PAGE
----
Our Lady Of Guadalupe’s School is an elevated, elongated bar building that hovers, covers, zigs and zags as a K-8 school responding to existing buildings, zoning restrictions and its hillside corner site.
Twenty miles south of Los Angeles (and .75 miles from the beach) in the dense residential beach community of Hermosa Beach, the new 6,000 sf catholic school’s program includes 2 classrooms (STEM & Music), faculty areas and administrative offices.
Faculty and student support services allows the school to meet 21st century needs with a Work/Mail Room, Tutoring Rooms, Health Room, Lounge and Conference Room.
The STEM’s ceiling was left out to expose utilities, framing and ducts to reveal how the building works. The Music Room’s 12’ tall folding doors allow overflow seating on the Upper Patio for performances and assemblies.
Creating a forward-thinking building with an expanded curriculum that includes dedicated Music and STEM rooms drives architectural decisions. In addition to programming the building recenters the campus entry, enhances security and provides a more socially-oriented community.
Passive cooling is a primary design concern due to the moderate beach climate and achieved with a full solar/PV array, by pulling most circulation to the exterior, creating large covered spaces and raising the building 1 story above grade. Two rounded openings are also placed in the roof to allow natural lighting deep into campus.
Additionally, sun studies led to formal choices and color selections to emphasize shadows as they move across the building’s bright facade each day. Overhangs and their openings were specifically calibrated to create additional shadow patterns.
Bright exterior colors and concrete support wall placement presents a floating building that defies gravity. The drama is heightened when children play underneath. The support walls are spread to allow parking between, and are pulled from the face of the building so they disappear into shadows below.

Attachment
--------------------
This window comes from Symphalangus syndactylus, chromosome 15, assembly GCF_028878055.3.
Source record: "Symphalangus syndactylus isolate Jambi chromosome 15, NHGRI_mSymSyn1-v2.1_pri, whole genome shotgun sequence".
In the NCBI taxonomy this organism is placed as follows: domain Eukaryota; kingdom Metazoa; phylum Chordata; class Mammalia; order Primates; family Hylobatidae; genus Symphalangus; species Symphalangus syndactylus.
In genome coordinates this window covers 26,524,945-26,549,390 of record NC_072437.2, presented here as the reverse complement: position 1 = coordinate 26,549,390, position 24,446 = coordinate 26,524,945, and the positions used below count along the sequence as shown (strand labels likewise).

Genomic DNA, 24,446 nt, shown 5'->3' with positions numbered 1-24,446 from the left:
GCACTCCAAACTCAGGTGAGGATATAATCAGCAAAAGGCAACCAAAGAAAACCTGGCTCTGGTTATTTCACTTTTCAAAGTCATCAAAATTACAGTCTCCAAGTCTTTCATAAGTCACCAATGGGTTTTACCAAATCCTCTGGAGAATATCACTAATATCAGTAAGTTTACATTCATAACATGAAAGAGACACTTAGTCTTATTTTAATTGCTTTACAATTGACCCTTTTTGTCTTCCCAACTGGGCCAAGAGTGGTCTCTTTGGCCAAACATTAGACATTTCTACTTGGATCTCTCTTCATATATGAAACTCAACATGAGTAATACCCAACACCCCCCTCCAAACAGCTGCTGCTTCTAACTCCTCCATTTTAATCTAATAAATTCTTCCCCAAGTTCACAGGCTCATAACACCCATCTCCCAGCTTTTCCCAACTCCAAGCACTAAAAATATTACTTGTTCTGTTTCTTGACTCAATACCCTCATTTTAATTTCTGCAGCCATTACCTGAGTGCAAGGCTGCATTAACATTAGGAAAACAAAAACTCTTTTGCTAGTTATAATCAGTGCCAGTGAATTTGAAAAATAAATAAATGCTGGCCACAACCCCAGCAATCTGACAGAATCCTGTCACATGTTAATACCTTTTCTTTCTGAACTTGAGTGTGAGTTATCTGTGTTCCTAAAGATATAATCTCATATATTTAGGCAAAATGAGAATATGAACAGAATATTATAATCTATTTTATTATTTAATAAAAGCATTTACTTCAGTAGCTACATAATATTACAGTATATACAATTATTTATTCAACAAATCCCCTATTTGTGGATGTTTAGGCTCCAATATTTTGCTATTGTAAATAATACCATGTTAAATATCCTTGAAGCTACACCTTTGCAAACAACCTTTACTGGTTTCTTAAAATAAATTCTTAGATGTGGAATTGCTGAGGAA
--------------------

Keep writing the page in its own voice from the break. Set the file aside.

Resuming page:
Tight zoning restrictions for parking and height were turned into design opportunities by raising the building off the ground, keeping the building shorter toward the street to fit into neighborhood context and allowing activities under the building.
Stairs anchor each end of the building and reinforce the site’s slope by making one light, open and sculptural while the second is carved deep into the hillside.
The southern stair is an open steel stair wrapping a 2-story concrete wall that is a performance backdrop for people going up and down. Below this stair is a concrete bench that doubles as the ADA under-stair barrier, and is a student hangout spot, place for playground equipment and a backpack shelf.
The northern stair is concrete, wedged between the building and street, starts under the building and exits onto the sunny Upper Patio. The phenomenological experience is conceived around material and the environment.
Long windows mimic circulation, and allow faculty to watch children at recess just as students can observe faculty as they work in the building.
Our Lady of Guadalupe is a passive building that answers 21st century academic requirements that also creates a stronger social environment.